(MEDORA) - David Garrison of Medora hopes his cattle will be stars in the rodeo.
Garrison became interested in the rodeo when he was in high school and college. That is when he stepped into the world of rodeo and started researching how to start up his business. He began training cattle for rodeo.
In 2008, Garrison and his father; and business partner, Jim, took a trip to Ohio to purchase three, three-and-ones. A three-and-one in the rodeo business is a package that includes a cow and calf. The cow will also reproduce, giving the buyer 3 cows in one.
Since their purchase, the herd has grown to sixteen, and Jim expects the herd to grow to around 20 or more by March.
Training begins as soon as possible, and both men agree the process is never-ending. Training bulls and cows involves showing them how to run through pins to get to their destination, not moving before gates open, and how to get back into pins once the ride is over. Jim says it is a process that takes time and repetition.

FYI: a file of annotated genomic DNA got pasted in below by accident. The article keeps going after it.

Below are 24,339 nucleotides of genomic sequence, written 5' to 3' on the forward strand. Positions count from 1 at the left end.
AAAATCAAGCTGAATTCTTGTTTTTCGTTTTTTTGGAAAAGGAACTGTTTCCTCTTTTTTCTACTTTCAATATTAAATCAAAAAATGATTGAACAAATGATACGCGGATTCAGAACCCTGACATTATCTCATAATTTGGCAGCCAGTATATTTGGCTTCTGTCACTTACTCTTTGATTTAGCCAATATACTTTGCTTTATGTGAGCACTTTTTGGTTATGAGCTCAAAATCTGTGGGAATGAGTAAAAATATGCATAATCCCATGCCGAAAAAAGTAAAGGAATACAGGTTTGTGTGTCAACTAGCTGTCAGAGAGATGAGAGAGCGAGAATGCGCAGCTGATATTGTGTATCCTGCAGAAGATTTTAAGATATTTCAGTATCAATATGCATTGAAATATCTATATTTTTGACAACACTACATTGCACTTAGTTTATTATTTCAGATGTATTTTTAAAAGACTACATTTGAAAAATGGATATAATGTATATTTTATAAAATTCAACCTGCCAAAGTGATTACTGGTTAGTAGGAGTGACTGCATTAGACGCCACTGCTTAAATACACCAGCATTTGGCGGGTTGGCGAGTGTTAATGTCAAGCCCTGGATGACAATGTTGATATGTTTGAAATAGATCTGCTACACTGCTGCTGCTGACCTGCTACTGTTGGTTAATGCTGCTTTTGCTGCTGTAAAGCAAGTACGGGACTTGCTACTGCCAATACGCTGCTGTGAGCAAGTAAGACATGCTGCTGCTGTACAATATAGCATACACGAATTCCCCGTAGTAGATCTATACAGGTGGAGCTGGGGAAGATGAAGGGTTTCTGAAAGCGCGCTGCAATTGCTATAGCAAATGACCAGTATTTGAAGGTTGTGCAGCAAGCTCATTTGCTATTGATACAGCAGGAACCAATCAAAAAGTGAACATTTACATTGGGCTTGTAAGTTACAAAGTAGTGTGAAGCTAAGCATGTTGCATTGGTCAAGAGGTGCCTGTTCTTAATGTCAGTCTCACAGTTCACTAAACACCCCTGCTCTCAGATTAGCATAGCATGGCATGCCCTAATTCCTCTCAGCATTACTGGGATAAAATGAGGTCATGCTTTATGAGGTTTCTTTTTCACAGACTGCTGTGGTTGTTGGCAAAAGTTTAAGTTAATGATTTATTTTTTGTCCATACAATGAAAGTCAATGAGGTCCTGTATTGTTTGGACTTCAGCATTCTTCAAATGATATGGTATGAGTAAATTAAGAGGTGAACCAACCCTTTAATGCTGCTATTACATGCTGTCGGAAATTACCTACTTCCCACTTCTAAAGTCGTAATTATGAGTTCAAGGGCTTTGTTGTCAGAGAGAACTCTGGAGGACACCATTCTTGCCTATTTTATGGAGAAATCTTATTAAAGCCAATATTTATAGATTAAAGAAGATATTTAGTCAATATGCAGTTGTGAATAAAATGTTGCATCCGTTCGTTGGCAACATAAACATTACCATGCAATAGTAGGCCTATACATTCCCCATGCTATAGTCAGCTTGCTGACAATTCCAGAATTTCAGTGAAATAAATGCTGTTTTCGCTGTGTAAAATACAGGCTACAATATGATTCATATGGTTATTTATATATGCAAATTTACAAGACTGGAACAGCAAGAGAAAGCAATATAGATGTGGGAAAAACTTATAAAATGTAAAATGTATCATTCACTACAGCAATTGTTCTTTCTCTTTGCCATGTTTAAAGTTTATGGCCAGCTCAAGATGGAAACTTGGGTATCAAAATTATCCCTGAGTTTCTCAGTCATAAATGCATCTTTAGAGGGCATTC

Potential danger comes with the long hours of training, and Jim admits there have been some close calls. When cattle are in closed quarters or cornered, they become defensive.
The ultimate goal for training is to get the best bloodline and sell the animals to Professional Bull Riders (PBR), the professional rodeo league; getting the best bloodline means having the best steer and best cow breed and David says it would mean a lot to train for rodeos on that level. Selling to the PBR is his dream.
The Garrisons are looking to sell the bulls and add more to the herd to make them better.
As for now the cattle are taken to amateur rodeos to be tested for their ability and competitiveness. The two took two of their bulls to an amateur rodeo at Mooresville in Dec. 2011. PBR and mid-level scouts attend these rodeos to see about potentially purchasing them from the Garrisons and other rodeo trainers.
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